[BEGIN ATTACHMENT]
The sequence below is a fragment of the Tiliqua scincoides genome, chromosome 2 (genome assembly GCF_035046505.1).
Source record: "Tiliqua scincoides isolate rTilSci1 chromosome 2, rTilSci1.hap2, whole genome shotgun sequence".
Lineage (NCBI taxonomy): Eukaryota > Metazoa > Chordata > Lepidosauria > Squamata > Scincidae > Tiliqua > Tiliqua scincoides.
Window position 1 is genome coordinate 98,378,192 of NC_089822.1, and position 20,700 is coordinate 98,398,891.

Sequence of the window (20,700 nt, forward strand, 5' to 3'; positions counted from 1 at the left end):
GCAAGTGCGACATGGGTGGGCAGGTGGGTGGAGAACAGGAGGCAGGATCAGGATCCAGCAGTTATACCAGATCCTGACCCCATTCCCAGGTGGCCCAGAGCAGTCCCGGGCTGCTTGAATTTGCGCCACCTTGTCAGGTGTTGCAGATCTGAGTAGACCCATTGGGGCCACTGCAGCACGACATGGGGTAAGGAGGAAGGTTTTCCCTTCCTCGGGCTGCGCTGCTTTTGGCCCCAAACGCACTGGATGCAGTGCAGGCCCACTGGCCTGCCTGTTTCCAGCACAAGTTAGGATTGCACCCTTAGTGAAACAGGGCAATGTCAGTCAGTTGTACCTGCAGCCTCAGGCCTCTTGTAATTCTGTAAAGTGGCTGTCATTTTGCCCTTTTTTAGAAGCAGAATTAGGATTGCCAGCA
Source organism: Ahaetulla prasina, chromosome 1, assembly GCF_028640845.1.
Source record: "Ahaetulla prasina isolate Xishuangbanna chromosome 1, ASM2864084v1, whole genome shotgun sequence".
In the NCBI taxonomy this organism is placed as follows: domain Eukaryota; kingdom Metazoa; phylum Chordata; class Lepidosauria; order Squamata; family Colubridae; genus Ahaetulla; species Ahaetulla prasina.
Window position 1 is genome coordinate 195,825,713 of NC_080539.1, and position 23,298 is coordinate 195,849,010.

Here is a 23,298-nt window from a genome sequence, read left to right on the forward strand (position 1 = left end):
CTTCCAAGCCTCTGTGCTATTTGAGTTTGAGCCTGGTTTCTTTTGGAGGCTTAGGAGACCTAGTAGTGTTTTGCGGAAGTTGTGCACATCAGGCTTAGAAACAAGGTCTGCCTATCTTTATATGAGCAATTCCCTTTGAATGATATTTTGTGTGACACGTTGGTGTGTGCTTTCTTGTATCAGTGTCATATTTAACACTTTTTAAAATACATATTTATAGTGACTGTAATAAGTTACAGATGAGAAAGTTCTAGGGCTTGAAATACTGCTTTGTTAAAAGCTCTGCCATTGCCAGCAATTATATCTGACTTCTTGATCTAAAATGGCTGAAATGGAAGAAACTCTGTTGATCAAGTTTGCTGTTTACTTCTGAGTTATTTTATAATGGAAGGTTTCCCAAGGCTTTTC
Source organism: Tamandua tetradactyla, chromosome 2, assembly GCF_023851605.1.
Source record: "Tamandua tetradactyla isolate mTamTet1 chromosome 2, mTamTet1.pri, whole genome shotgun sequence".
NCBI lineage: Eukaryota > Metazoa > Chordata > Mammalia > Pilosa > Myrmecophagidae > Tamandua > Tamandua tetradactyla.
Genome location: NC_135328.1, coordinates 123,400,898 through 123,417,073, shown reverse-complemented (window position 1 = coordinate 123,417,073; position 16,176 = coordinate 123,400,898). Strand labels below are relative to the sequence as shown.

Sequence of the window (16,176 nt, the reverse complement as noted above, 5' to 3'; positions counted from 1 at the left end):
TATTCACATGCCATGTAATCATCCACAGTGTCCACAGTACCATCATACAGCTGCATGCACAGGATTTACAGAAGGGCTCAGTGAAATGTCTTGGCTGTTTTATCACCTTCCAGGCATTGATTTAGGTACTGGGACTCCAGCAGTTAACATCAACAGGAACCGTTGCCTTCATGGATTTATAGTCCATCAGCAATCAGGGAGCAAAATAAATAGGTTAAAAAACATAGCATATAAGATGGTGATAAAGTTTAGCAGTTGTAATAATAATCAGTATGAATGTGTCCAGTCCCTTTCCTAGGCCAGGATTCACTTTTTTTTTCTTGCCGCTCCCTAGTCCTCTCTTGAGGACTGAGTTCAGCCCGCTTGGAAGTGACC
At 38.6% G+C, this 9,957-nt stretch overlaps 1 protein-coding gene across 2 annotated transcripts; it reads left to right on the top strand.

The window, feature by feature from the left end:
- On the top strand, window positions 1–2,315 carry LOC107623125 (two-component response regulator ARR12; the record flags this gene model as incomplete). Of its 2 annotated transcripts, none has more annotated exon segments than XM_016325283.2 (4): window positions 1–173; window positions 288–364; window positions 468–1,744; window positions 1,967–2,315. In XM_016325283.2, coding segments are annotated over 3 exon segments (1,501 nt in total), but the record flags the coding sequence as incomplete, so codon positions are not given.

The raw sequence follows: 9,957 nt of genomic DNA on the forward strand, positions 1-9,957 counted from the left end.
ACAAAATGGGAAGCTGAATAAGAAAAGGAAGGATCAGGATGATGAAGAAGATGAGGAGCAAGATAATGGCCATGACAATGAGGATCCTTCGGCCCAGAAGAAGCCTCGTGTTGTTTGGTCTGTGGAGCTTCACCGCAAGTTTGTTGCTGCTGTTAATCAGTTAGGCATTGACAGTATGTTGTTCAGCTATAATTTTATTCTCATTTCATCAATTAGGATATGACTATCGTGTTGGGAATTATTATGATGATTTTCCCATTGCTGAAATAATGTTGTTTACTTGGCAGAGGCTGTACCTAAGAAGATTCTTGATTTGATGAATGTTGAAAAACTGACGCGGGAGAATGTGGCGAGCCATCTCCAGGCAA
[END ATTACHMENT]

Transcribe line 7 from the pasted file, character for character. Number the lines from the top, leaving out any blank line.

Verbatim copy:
Source organism: Ahaetulla prasina, chromosome 1, assembly GCF_028640845.1.